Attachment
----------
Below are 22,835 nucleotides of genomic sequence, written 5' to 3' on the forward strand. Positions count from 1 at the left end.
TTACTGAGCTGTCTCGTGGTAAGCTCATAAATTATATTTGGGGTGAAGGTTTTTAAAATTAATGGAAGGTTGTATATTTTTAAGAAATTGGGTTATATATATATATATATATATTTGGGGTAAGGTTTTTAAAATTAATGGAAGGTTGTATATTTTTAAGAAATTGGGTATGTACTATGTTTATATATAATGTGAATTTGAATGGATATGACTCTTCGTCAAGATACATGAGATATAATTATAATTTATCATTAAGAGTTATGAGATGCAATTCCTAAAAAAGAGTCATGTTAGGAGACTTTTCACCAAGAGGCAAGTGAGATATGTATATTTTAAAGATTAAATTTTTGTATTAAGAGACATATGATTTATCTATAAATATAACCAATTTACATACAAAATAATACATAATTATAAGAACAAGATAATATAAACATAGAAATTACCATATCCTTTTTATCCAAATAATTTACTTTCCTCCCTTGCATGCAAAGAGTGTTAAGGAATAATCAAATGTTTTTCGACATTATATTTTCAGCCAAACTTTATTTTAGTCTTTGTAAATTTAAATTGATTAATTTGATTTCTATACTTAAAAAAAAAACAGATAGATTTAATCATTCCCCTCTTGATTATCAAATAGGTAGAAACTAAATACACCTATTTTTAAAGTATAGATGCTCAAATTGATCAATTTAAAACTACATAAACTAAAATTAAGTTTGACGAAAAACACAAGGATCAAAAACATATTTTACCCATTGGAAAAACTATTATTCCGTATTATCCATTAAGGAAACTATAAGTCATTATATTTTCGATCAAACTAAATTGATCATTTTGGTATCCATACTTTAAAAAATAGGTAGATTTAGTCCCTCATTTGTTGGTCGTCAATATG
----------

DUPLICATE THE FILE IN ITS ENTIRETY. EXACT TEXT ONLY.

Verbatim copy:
Below are 22,835 nucleotides of genomic sequence, written 5' to 3' on the forward strand. Positions count from 1 at the left end.
TTACTGAGCTGTCTCGTGGTAAGCTCATAAATTATATTTGGGGTGAAGGTTTTTAAAATTAATGGAAGGTTGTATATTTTTAAGAAATTGGGTTATATATATATATATATATATTTGGGGTAAGGTTTTTAAAATTAATGGAAGGTTGTATATTTTTAAGAAATTGGGTATGTACTATGTTTATATATAATGTGAATTTGAATGGATATGACTCTTCGTCAAGATACATGAGATATAATTATAATTTATCATTAAGAGTTATGAGATGCAATTCCTAAAAAAGAGTCATGTTAGGAGACTTTTCACCAAGAGGCAAGTGAGATATGTATATTTTAAAGATTAAATTTTTGTATTAAGAGACATATGATTTATCTATAAATATAACCAATTTACATACAAAATAATACATAATTATAAGAACAAGATAATATAAACATAGAAATTACCATATCCTTTTTATCCAAATAATTTACTTTCCTCCCTTGCATGCAAAGAGTGTTAAGGAATAATCAAATGTTTTTCGACATTATATTTTCAGCCAAACTTTATTTTAGTCTTTGTAAATTTAAATTGATTAATTTGATTTCTATACTTAAAAAAAAAACAGATAGATTTAATCATTCCCCTCTTGATTATCAAATAGGTAGAAACTAAATACACCTATTTTTAAAGTATAGATGCTCAAATTGATCAATTTAAAACTACATAAACTAAAATTAAGTTTGACGAAAAACACAAGGATCAAAAACATATTTTACCCATTGGAAAAACTATTATTCCGTATTATCCATTAAGGAAACTATAAGTCATTATATTTTCGATCAAACTAAATTGATCATTTTGGTATCCATACTTTAAAAAATAGGTAGATTTAGTCCCTCATTTGTTGGTCGTCAATATG